The fairwell to Chicago's Grand Central

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Posted by daveklepper on Thursday, December 22, 2022 3:43 AM

I did make an overnight Chicago - Toronto trip around that time.  Both ways by train.   My memory is that I used a roomette both ways.  But a photo of a section sleeper on the CN-GTW International waould havev been a natural.  Can any reader check yto see if the vInternational carried such a car in 1969?

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Posted by daveklepper on Thursday, December 22, 2022 5:50 AM

And here is boarding the roomette-bedroom sleeper I did use on that last Capitol Limited from Chicago's Grand Central Station:


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Posted by rcdrye on Thursday, December 22, 2022 6:11 AM

The International carried 6 Sec 6 Rmt 4 DBR sleepers.  The cars were built in 1954 as part of the large upgrade of CN services.  The open sections in the photo look like other CN open sections of the era. 

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Posted by daveklepper on Thursday, December 22, 2022 10:45 AM

Then that is it!   Thanks!


going back to the Capitol Limited sleeper I rode, I did some photo editing, taking lessons from Richard Allman's fine, and I think readers will prefer this version:

But bI see it can be improved further, when I have time. 

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Posted by daveklepper on Sunday, February 26, 2023 3:08 PM

Lounge and diner, very minor editing on these

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Posted by richhotrain on Monday, March 6, 2023 5:11 AM


It's a shame that GCS did not survive. 

And the sad joke of it all is that after the completion of demolition in November, 1971, the property remained completely vacant until 1984 when a 17-story apartment building was erected near the south end of the site, nowhere near the intersection of Harrison and Wells where the station itself once proudly stood. The land at the corner of Harrison and Wells, the lot on which the station itself stood, remained vacant until early 2020.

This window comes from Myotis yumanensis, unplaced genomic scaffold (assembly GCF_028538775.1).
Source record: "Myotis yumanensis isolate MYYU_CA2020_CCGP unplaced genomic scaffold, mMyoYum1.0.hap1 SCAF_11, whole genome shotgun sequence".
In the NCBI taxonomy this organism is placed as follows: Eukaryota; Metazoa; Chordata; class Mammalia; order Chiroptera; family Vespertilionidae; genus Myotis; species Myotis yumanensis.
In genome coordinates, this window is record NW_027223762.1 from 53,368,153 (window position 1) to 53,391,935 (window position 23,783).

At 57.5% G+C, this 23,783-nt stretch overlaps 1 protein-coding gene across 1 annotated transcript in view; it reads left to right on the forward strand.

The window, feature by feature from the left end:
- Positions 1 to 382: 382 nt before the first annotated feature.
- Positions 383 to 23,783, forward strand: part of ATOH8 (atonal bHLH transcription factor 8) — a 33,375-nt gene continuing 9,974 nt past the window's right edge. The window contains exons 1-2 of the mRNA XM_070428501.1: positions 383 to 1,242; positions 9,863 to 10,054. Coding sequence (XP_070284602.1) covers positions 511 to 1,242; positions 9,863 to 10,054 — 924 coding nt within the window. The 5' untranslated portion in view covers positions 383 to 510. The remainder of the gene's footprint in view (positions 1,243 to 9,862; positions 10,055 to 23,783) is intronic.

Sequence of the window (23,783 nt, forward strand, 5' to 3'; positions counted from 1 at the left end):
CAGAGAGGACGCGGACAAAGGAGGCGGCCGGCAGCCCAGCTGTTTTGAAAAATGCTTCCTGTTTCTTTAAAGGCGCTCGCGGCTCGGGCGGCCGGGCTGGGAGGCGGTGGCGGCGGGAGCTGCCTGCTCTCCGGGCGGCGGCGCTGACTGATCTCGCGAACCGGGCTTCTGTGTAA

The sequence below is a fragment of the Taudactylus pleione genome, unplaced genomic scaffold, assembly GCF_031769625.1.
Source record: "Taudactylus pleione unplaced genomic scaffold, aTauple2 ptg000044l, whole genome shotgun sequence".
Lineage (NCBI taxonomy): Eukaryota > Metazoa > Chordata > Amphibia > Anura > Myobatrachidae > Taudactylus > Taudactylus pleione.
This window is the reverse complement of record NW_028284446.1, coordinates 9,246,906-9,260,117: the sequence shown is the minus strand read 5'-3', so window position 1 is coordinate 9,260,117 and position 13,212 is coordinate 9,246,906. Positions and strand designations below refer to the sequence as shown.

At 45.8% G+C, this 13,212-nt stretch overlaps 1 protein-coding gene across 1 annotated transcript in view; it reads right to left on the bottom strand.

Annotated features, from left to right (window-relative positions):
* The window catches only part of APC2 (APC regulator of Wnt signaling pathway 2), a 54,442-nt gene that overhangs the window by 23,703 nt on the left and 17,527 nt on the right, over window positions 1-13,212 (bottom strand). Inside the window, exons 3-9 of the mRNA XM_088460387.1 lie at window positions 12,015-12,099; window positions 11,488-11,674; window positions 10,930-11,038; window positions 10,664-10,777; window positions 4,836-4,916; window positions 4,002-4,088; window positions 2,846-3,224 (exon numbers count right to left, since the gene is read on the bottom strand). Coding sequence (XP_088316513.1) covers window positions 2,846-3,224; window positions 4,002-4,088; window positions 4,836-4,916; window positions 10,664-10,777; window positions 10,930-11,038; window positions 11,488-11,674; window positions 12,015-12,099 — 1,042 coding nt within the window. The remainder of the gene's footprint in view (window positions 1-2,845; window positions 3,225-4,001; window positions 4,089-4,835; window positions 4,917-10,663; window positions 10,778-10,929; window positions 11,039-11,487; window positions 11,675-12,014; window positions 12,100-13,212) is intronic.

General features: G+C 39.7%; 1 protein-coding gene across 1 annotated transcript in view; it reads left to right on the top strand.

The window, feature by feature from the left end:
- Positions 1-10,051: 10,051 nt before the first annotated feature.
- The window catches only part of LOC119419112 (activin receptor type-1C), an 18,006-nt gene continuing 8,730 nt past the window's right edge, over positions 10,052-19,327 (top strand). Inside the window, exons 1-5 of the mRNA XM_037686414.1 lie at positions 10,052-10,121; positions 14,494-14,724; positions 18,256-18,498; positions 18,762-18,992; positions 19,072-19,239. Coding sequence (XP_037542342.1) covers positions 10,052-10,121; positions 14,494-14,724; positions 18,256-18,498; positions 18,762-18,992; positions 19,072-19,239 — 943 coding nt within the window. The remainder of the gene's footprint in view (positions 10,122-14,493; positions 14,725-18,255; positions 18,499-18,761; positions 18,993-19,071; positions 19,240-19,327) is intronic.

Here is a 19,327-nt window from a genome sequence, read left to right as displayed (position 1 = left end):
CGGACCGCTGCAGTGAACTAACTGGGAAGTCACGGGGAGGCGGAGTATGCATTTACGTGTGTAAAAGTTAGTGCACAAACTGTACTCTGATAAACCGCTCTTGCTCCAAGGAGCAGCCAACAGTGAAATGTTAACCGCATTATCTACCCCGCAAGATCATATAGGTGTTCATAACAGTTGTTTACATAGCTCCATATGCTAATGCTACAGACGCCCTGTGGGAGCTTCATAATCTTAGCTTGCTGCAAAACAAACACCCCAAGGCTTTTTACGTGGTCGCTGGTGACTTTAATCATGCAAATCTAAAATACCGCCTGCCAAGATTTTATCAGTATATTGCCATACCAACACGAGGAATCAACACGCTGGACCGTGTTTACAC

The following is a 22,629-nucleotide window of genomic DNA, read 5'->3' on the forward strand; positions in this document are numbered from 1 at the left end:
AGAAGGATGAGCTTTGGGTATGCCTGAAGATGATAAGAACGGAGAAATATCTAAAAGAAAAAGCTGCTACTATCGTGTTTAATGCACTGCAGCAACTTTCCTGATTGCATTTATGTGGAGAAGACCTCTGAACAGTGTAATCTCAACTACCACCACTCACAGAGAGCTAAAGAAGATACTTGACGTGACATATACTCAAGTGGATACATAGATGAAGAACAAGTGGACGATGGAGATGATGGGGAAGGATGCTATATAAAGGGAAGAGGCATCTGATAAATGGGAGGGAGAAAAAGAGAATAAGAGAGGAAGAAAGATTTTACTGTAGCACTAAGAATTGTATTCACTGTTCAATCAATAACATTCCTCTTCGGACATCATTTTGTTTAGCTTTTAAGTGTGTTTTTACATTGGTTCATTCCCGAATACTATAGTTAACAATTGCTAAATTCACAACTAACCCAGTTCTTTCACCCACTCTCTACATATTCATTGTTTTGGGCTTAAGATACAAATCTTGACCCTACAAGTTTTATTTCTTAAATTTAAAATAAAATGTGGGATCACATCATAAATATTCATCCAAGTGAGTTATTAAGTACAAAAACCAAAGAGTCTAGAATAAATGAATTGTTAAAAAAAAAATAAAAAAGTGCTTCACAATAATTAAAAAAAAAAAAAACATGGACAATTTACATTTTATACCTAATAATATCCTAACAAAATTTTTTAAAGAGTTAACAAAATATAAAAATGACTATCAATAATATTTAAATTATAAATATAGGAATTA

You could fairly blame the politicians for the failure to preserve the station. At least that dignity was granted to nearby Dearborn Station when it closed. It is hard to find many older buildings in downtown Chicago because its politicians seem obsessed with tearing everything down, and now, post-pandemic, downtown Chicago is becoming a ghost town with tons of vacant office space and very little residential housing.

As a lifelong Chicagoan, having been raised on the southwest side and employed in the south end of the “Loop” for most of my working 45 years, today’s downtown area is nearly unrecognizable to anyone who last visited or worked in the area back in 1965 when I first began working downtown.


Alton Junction

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Posted by CSSHEGEWISCH on Monday, March 6, 2023 10:33 AM

I do remember that there were a number of proposals for the property before anything actually occurred.  Dearborn Station was also factored into the plans for the Dearborn Park development.  Such a situation is more the exception than the rule since most developers would prefer to have complete control over what gets built without having to work around anything.

The daily commute is part of everyday life but I get two rides a day out of it. Paul


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